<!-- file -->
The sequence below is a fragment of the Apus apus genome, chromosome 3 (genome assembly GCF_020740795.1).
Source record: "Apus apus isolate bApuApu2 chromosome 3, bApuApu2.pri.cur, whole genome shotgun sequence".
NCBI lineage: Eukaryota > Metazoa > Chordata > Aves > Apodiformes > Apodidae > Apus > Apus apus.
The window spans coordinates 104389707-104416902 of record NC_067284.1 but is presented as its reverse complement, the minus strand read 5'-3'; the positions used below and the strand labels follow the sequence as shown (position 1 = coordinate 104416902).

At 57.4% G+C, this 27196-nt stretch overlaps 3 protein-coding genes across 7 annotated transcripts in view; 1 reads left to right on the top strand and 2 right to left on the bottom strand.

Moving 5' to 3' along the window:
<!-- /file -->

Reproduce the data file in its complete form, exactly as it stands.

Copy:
The sequence below is a fragment of the Apus apus genome, chromosome 3 (genome assembly GCF_020740795.1).
Source record: "Apus apus isolate bApuApu2 chromosome 3, bApuApu2.pri.cur, whole genome shotgun sequence".
NCBI lineage: Eukaryota > Metazoa > Chordata > Aves > Apodiformes > Apodidae > Apus > Apus apus.
The window spans coordinates 104389707-104416902 of record NC_067284.1 but is presented as its reverse complement, the minus strand read 5'-3'; the positions used below and the strand labels follow the sequence as shown (position 1 = coordinate 104416902).

At 57.4% G+C, this 27196-nt stretch overlaps 3 protein-coding genes across 7 annotated transcripts in view; 1 reads left to right on the top strand and 2 right to left on the bottom strand.

Moving 5' to 3' along the window: